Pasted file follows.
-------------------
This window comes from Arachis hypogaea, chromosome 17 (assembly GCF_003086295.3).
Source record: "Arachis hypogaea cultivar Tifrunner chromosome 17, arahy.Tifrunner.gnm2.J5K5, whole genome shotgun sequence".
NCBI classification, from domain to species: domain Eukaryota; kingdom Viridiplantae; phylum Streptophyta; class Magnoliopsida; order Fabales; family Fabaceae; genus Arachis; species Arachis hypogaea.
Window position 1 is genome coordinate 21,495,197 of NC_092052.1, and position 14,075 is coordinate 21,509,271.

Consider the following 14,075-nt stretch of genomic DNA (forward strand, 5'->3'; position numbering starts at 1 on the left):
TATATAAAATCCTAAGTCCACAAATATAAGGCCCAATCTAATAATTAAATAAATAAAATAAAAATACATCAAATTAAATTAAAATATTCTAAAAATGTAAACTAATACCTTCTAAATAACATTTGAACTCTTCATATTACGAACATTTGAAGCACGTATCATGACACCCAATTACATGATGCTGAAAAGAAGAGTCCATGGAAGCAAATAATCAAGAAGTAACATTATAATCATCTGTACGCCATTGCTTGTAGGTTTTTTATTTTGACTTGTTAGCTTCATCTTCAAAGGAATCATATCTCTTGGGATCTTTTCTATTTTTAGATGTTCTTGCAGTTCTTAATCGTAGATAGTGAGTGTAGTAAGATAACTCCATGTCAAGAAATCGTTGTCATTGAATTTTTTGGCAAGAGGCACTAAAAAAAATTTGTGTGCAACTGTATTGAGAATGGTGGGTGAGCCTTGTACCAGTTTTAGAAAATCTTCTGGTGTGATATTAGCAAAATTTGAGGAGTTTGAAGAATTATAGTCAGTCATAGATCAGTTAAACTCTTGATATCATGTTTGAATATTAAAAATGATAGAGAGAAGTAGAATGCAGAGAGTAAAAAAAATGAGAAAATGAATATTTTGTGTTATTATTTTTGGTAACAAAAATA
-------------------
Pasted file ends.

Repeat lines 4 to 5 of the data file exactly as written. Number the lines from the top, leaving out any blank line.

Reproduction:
Window position 1 is genome coordinate 21,495,197 of NC_092052.1, and position 14,075 is coordinate 21,509,271.

Consider the following 14,075-nt stretch of genomic DNA (forward strand, 5'->3'; position numbering starts at 1 on the left):